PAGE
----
Friday, March 25, 2011

Why Am I So Excited About A Game Called "Resistance: Road To Liberation"? (

Three reasons, actually.

First, Resistance: Road To Liberation is a tabletop role playing game.  Yes, yes, like Dungeons and Dragons and Traveler and a whole bunch of other games.  

The difference here is that the game intends to be historically accurate and based, initially, on the various resistance movements of WWII.  

I have had a chance to speak with the designer, however, and he indicated that his intent is to move beyond WWII and to develop rules and scenarios appropriate to the current spate of revolutionary and resistance movements going on in the Middle East and elsewhere.

Role playing has a long history as an intelligence analysis technique.  Dick Heuer and Randy Pherson devote a chapter to it in their recent book, Structured Analytic Techniques For Intelligence Analysis, where they indicate that "role playing is particularly useful for understanding the outcomes of a conflict situation."  Research by Kesten Green at the Victoria University of Wellington  indicates that analysts who role play are over twice as accurate in their estimates as those who use unaided judgment. 

Analytic role playing is typically very unstructured and informal, however.  To get more realistic results, it would seem necessary to realistically constrain the "players".  Taken to its extreme (See, for example, The Marine Corps' Infantry Immersion Simulator which is, in some sense, just role playing on steroids),  it is highly effective but also extremely expensive and time consuming.

It seems to me then that a lightweight role playing game that captured many of the essential constraints without overly burdening the players in either time or money would be a useful tool for exploring resistance movements.  It might also be a lot more engaging than listening to another briefing or reading another report.

The second reason I am excited about Resistance is that it is using as a way to fund the game.  Kickstarter has only been around for a very short time but it has already become a major way to fund creative projects.  While most of the projects are small (Resistance is looking for only $4000 in funding to get up and running, for example), some Kickstarter projects have raised over a million dollars.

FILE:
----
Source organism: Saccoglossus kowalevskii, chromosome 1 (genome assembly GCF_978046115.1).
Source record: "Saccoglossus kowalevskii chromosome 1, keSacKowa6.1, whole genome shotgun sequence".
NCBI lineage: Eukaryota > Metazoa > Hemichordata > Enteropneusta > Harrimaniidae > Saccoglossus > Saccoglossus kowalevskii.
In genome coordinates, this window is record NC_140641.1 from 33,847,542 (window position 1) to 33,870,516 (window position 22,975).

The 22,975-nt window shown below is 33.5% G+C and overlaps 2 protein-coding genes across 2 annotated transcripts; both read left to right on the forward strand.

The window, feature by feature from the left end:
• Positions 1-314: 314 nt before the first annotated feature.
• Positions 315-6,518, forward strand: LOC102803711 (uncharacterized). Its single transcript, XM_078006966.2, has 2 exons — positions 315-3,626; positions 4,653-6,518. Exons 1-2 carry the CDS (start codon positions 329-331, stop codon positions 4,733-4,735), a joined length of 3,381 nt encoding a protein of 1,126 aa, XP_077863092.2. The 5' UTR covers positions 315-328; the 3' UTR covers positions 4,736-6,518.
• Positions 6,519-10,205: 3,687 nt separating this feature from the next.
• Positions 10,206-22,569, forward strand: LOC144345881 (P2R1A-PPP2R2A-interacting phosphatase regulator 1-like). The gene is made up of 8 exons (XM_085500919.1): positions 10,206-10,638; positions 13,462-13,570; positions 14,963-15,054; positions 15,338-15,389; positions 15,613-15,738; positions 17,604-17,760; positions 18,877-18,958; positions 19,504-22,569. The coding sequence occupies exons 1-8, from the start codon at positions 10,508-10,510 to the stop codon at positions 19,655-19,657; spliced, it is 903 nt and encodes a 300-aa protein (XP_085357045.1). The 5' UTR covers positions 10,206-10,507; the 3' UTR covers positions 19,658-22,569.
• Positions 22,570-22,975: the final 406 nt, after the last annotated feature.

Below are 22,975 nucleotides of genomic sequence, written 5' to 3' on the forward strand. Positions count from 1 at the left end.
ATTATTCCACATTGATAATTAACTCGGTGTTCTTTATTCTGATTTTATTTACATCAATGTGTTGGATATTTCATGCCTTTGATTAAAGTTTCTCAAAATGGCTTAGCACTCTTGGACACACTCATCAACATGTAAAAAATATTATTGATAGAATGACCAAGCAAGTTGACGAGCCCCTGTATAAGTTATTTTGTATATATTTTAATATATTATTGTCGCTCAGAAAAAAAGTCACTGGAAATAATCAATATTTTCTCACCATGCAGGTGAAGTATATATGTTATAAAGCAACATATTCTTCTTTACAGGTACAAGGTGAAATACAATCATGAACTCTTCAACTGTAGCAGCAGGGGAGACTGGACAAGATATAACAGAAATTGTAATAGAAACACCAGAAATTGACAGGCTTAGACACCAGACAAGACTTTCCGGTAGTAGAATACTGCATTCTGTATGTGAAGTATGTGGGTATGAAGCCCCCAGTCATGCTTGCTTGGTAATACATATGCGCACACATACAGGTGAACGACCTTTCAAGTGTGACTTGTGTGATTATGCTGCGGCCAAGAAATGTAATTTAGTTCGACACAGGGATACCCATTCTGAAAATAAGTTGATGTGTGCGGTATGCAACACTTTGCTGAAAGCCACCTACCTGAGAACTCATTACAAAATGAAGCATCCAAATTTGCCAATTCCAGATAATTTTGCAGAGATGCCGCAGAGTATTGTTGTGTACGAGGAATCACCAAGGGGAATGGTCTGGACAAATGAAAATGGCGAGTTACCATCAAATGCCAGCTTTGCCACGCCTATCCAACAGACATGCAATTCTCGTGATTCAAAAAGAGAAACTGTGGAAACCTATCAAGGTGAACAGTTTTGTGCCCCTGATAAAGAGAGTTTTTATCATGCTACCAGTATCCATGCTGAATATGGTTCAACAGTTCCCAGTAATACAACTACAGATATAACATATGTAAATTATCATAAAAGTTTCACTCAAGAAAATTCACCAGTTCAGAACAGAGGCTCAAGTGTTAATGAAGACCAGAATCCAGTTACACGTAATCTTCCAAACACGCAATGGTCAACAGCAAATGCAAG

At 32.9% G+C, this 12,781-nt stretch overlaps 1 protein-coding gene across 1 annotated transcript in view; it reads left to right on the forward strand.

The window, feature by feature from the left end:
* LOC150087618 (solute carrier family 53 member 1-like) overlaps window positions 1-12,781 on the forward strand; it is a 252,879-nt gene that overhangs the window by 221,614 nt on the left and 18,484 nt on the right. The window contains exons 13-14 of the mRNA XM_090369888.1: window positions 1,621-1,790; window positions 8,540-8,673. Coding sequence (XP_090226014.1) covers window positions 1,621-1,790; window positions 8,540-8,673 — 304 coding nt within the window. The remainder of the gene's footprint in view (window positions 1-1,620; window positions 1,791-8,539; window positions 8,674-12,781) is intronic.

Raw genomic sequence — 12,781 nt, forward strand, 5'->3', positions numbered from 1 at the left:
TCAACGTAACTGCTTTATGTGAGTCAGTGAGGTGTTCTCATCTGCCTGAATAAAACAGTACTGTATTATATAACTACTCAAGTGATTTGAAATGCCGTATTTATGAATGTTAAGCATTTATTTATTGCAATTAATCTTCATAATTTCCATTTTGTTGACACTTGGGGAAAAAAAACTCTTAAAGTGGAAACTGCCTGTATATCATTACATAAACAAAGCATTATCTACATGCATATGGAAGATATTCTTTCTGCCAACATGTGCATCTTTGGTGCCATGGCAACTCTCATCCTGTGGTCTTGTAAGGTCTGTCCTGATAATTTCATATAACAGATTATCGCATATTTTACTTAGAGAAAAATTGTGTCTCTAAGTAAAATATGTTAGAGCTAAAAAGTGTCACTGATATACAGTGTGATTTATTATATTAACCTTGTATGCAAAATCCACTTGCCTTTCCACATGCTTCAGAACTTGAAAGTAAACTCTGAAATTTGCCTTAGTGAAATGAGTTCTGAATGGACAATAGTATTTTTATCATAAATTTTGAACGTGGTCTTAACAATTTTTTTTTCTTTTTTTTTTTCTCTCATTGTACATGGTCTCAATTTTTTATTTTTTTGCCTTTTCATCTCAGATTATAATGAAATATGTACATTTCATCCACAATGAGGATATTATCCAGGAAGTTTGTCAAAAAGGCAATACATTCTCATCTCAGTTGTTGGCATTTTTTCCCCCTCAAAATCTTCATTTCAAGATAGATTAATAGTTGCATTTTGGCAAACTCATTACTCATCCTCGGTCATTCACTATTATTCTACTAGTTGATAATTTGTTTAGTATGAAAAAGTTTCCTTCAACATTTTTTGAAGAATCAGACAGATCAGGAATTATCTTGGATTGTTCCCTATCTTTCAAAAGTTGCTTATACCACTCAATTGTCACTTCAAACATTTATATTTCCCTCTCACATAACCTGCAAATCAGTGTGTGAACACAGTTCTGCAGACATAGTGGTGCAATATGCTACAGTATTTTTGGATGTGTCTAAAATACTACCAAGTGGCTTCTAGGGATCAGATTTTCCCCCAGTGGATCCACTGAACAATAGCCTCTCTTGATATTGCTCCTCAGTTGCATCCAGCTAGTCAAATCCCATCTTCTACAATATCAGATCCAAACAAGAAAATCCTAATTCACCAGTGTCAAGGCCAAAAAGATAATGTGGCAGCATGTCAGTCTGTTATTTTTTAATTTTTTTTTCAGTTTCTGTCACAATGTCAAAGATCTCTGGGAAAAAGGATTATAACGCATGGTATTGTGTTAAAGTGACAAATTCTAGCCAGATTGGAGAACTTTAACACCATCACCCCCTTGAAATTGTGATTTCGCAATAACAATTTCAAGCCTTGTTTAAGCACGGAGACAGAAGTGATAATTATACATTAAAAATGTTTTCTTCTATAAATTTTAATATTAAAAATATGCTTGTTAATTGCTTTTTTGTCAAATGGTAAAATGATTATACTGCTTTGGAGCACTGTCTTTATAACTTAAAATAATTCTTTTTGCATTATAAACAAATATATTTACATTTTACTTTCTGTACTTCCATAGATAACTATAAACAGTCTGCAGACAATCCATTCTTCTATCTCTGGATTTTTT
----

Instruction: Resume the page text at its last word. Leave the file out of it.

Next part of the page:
On the other hand, Kickstarter also has a fairly brutal kill switch.  If a project doesn't meet the minimum funding level, Kickstarter cancels the donations (which don't get distributed until the minimum is met) and the creator gets nothing at all.

Microfinancing isn't new (Kiva is my personal favorite example) but microfinancing has been traditionally associated only with developing countries.  As an intelligence analyst, anytime I see a new financing model gaining acceptance outside its traditional sphere, I sit up and take notice.  

Don't get me wrong, both Kiva and Kickstarter are excellent organizations and completely above board.  However, any business model that can be used for good can also be used for ill (can anyone say "JihadStarter"?).  Donating $15 or $20 to a worthwhile project on Kiva or Kickstarter is not only a good thing, it is also a cheap education in how these kind of internet based microfinancing sites work.

And the third reason?  The designer is my son, Charlie Wheaton.

OK, OK.  I hear you.  In the interest of full disclosure, yes, I am damn proud of him.  How many of us have wanted to make a living doing something we are passionate about?  How many of us had a plan for turning that dream into reality at age 20?  Yep, "damn proud" about sums it up...

More than that, though, is my interest in what he is doing with the role playing game genre and its possibilities for intelligence analysis.  I have played Resistance and it is a good game that is very different than most role playing games and not just in terms of subject matter.  

He has deliberately kept the rule set streamlined to give the maximum leeway to the players.  He has created a system where groups advance in skills and abilities as well as individuals.  He intends to publish the final version on Kindle as well as in hardback.  The list goes on...

Charlie has been actively designing games for the last three years and, while he has not had any commercial success, he has learned a good bit about design by both studying it and actually getting his hands dirty.  If he can get the money and successfully implement all of his ideas (and, in particular the ones revolving around more modern conflicts), I think we may all have a new tool for analysis and training.

Charlie distributed free copies of the beta version of Resistance at the Origins Game Fair (one of the world's largest) two years ago.  He made a point of giving copies to soldiers that were there.  The feedback he received was universally positive but everyone indicated that it needed more work on the details -- more scenarios, more options for weaponry and tactics and more possibilities in terms of resistance movements.  With the money he gets from Kickstarter (assuming he makes his minimum), he hopes to do all that.

So, if you want to throw a few bucks his way, you can do that here.  He has some neat "premiums" for various levels of contribution but Kickstarter also gives you the option to just donate some money to the cause.  

Likewise, if you know anyone who might be interested don't hesitate to forward them this link or the link to the Kickstarter page.
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Tuesday, March 22, 2011

How To Write An Awesome Resume, How to Organize Your Internship Search, How To Make Money While You Are Waiting And Other Advice For The Job Hunter (Link List)